Mr. Marcus’ interest and involvement with NHS and Elios seems quite a switch for a man who, due to cultural pressures in America, changed his name from Moutsanas to Marcus after he graduated from high school, something he now regrets having done.
“I wanted to be ‘American’ so badly, I looked at things in ways I shouldn’t have: ‘My parents speak this funny language; they have a funny name; they have this funny religion.’ That sort of thing. I grew up being ridiculed by everybody at my high school. I was the guy with the funny name. They used to call me Montezuma and anything else you can think of (chuckles), so I contracted my name to Marcus. It was stupid. I should never have done that. But my parents did not, and my son changed his name back to Moutsanas,” Mr. Marcus said.
“In my neighborhood, there were almost no Greeks, so from the time I was 7-8 years old until the time I graduated high school, I wanted to be more American and less Greek. I eventually started regretting all that. What was I thinking? My heritage is so rich and beautiful,” he said.
“I care very much about our community, and I want it to prosper. But I’m worried. We’re all faced with 2nd- and 3rd-generation dilution. My own kids aren’t as in-touch as they could be, and I want to do everything in my power to help them understand and appreciate their rich heritage, so I’m tugging at them,” he said.
“I don’t want my kids to feel how I felt, and that’s a big part of the reason why I’m so focused on the National Hellenic Society. I’m concerned that younger Greek Americans are drifting away from their heritage. The American melting pot pushes people into homogenizing themselves, so I hope my kids always remember their traditions; that they remember how my wife dyes 400-500 eggs for Easter; and that we invite a few hundred people to our home to celebrate and eats lots of lamb for a reason. I also think preserving use of our language is important. I don’t think our culture can survive with out it, and I think it should be a requirement,” he added.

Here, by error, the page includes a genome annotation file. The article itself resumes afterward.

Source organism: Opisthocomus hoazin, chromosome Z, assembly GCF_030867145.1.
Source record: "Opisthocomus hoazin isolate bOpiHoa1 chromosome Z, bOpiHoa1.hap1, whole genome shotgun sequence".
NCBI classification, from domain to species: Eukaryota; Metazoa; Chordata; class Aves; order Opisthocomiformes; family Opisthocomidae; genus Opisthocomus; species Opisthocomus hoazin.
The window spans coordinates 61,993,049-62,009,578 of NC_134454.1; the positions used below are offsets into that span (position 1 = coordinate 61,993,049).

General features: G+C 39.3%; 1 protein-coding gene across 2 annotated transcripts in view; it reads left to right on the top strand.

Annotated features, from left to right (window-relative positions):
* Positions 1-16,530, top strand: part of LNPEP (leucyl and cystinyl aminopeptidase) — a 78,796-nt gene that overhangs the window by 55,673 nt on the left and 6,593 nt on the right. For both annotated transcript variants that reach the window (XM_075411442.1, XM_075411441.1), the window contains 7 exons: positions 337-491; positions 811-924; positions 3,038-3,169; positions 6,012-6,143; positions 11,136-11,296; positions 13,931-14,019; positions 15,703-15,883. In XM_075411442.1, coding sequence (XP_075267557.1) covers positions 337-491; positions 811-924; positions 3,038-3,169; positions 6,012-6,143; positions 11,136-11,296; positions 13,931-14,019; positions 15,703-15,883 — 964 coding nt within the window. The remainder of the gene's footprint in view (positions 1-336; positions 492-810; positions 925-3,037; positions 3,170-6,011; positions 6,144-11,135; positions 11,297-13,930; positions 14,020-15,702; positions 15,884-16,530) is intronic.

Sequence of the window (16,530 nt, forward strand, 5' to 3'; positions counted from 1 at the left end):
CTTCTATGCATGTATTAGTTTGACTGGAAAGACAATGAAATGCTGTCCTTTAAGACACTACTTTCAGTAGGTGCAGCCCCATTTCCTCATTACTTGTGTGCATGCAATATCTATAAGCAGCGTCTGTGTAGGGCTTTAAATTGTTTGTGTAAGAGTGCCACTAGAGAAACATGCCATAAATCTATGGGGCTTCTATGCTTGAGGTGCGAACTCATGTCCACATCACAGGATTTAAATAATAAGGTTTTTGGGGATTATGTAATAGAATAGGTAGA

Mr. Marcus and his wife Judy reside in Palo Alto. They have been married for 44 years, and have four children: John, Mary, Alexandria and Demetra. Mr. Marcus and his wife grew up in the same neighborhood, and both attended San Francisco State University, “but we didn’t hang out or anything like that,” he said, adding that he met her because he was close friends with her brother, Peter Otten.
Mr. Marcus was born in Greece on the island of Euboea (Evia) in 1941 to John and Maria (Mary) Moutsanas. The Moutsanas family tree includes Greek Revolutionary War hero Odysseas Androutsos. Mr. Marcus’ father was from Agia Anna (Saint Anne), an inland village resting on the island’s agricultural area. His mother was from Limni, a beautiful little village on the side facing the mainland, about two hours north of Halkida. Mr. Marcus still has cousins in Evia, and tries to go back every 2-3 years.
His father left Evia when he was 14 to find work and send money back home.
“That was at the beginning of the 20th Century. My father first went to Argentina because that’s where the greatest employment opportunities were. He was there during the same period Onassis was. He was a laborer on the docks, and worked on the docks for ten years. He learned how to speak Spanish, and then he went to San Francisco illegally through New Orleans. He jumped ship somewhere around 1920-21, and then hitch-hiked and took trains to San Francisco, where his brother, my Uncle Nick, was already working in the grocery business,” Mr. Marcus said.